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How students travel to and from school can have a big impact on their health. Schools located in residential neighborhoods allow children to be more physically active by walking or riding bicycles to get to school. Factors such as the cost of land can favor locations on the outskirts of residential communities.
In her role as Health Educator for the Kittitas County Public Health Department, Sarah Bedsaul promotes the key role of school siting in helping children to be more active. Walkability and bikeability can be assessed and improved near schools, by adding crosswalks in the right location by traffic calming measures, for example.
But when a district faces the need for expanding a school or building a new one, Bedsaul notes, “School planners often assume that adequate parcel sizes can be found only on the fringes of the community. By researching property parcels to find more community-based options, districts can avoid making bussing a foregone conclusion and keep community based schools.”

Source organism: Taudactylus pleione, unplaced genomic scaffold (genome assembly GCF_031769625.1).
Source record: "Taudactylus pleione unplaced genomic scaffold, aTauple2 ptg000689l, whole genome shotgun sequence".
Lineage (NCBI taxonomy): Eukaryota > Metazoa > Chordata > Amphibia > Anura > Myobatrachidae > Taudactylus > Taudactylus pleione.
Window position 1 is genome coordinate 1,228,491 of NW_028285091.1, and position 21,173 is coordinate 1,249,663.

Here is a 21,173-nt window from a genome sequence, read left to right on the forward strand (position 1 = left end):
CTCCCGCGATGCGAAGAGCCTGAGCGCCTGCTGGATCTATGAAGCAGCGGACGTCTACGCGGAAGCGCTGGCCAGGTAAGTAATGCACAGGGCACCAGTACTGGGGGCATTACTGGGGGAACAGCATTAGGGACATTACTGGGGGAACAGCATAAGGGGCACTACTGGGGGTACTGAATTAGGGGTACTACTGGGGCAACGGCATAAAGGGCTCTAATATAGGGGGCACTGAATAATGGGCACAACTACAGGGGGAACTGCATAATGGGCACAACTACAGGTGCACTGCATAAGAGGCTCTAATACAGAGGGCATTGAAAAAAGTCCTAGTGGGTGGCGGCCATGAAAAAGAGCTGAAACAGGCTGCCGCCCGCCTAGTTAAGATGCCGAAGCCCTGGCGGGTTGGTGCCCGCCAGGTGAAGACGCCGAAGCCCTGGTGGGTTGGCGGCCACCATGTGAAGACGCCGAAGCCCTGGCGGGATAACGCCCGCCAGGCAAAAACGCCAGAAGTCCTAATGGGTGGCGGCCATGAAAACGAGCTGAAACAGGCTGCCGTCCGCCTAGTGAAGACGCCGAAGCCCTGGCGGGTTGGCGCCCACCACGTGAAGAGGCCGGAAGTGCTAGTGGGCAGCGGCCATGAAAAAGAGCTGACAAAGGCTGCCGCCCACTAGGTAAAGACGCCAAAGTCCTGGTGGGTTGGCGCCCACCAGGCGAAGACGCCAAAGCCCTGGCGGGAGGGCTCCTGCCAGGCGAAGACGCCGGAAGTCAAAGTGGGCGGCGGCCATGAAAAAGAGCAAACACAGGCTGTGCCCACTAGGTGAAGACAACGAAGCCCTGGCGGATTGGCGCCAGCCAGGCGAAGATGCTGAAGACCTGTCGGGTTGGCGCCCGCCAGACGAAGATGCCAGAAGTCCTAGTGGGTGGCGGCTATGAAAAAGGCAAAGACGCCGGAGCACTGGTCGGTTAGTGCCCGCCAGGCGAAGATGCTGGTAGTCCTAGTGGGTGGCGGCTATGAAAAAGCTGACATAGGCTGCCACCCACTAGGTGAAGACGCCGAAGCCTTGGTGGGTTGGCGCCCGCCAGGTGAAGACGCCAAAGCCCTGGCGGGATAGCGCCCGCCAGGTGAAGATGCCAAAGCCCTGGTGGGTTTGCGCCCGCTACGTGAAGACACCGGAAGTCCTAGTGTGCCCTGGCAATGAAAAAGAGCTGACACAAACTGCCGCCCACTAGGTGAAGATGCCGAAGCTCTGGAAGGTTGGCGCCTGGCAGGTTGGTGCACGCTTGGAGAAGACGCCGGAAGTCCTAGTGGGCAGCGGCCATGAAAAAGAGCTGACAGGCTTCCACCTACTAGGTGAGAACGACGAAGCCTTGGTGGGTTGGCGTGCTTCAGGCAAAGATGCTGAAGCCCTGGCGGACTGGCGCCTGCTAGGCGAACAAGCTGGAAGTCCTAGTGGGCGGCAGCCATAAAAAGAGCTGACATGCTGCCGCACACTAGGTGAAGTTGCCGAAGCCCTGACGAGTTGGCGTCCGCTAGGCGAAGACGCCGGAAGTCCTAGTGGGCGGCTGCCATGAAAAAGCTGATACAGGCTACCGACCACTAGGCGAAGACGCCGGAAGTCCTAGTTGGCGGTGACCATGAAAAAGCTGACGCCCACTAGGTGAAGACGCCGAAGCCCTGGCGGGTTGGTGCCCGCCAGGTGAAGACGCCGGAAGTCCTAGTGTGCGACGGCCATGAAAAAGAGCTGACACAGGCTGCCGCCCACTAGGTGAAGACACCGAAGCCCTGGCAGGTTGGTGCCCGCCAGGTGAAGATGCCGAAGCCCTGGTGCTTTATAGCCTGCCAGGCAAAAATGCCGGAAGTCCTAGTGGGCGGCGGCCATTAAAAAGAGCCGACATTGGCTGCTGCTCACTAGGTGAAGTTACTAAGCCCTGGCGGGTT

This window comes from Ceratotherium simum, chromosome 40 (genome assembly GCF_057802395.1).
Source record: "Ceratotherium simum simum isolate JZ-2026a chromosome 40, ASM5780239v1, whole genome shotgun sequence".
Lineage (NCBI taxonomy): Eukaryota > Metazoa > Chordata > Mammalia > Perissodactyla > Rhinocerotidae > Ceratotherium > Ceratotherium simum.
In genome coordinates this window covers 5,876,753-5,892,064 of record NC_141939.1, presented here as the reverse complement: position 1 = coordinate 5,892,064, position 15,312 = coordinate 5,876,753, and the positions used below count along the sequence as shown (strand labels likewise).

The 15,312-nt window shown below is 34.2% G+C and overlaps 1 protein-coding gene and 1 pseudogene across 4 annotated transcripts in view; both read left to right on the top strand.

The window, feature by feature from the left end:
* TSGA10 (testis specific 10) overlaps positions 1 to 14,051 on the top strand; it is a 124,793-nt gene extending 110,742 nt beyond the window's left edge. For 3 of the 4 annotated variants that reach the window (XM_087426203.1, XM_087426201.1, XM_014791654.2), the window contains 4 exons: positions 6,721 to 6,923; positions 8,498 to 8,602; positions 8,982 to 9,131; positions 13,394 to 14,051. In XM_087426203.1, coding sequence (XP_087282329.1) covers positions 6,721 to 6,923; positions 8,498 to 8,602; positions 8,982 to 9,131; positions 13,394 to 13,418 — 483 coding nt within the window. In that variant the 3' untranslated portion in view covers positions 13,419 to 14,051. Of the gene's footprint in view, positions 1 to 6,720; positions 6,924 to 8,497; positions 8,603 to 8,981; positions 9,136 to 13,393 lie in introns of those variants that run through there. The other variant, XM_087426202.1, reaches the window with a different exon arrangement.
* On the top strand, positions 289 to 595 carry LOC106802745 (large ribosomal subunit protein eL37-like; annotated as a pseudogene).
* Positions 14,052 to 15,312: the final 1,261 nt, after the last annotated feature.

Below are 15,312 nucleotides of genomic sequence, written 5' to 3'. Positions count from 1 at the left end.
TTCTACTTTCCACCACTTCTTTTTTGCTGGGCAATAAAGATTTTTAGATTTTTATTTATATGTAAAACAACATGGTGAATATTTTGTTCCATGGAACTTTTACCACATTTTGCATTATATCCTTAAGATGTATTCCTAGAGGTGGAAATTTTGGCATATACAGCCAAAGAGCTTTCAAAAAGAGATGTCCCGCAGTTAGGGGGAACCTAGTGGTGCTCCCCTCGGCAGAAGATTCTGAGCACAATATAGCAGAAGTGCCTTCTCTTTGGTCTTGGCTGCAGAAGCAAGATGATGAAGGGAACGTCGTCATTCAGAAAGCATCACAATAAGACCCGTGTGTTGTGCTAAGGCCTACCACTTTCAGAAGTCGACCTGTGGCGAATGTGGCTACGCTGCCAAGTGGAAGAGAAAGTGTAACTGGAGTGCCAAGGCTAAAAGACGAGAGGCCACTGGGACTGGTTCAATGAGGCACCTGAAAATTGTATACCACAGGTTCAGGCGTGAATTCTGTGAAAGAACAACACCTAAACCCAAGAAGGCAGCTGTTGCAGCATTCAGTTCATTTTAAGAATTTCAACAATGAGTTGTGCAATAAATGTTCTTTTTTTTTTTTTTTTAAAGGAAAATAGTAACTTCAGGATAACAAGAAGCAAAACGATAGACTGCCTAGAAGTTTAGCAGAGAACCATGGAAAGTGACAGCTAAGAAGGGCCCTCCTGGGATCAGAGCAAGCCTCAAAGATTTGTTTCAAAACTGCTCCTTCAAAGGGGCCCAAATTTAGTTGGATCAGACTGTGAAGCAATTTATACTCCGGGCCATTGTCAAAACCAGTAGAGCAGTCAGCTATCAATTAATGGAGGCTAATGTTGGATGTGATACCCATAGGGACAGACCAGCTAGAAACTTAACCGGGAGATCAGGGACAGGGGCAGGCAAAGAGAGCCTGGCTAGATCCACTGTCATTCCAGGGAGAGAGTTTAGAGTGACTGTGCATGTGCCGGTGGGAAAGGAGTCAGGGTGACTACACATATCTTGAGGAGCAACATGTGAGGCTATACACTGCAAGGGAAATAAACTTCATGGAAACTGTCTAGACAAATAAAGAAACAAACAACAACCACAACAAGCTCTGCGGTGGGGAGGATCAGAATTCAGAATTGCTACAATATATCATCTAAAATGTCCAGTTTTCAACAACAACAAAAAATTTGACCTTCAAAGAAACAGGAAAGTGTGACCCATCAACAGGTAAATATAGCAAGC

Choosing the location for a school involves wide-ranging considerations and stakeholders from government officials, businesses, neighborhood leaders, parents and the students themselves. In recent years, the Office of the Superintendent of Public Instruction has convened a School Siting Summit with superintendents from all over the state. Their work spanned 2 years and resulted in a manual for partners and other online resources. In rapidly-urbanizing King County, Executive Dow Constantine created a School Siting Task Force that has been meeting since the New Year. Their mission is to develop recommendations to better align city, county and school districts’ planning for future school facilities. The goal of maximizing health objectives is listed first, followed by environmental, programmatic, fiscal and social objectives.
With these discussions underway in Kittitas County, Bedsaul is excited about the substantial gains she has seen with the backing of City Council members. The City of Ellensburg is continuing to revise land use codes that promote active community environments. They have enhanced connectivity and narrowed streets to improve the pedestrian experience. She has joined the city Planning Commission to advocate for active community environments in future decisions about locations for schools, businesses and community institutions.
Featured: March 2012
School children and community members
Sarah Bedsaul, Health Educator, Kittitas County Public Health Department, 509-962-7680